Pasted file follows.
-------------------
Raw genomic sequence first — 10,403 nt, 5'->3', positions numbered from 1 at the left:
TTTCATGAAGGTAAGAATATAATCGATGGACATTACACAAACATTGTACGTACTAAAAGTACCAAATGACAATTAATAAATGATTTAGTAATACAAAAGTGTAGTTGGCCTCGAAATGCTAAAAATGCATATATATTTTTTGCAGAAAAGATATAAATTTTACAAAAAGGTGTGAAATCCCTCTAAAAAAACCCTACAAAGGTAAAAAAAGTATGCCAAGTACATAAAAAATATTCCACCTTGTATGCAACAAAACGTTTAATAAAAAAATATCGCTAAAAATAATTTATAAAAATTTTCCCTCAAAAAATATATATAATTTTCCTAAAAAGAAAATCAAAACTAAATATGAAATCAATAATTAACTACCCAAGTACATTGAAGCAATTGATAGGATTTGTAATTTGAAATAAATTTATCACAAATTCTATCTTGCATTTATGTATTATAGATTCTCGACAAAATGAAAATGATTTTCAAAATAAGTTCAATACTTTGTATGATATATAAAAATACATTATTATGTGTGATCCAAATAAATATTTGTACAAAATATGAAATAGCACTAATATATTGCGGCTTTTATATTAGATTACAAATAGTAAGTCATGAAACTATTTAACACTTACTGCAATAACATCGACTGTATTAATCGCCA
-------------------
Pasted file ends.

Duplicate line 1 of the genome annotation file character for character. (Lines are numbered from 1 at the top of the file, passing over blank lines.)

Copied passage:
Raw genomic sequence first — 10,403 nt, 5'->3', positions numbered from 1 at the left: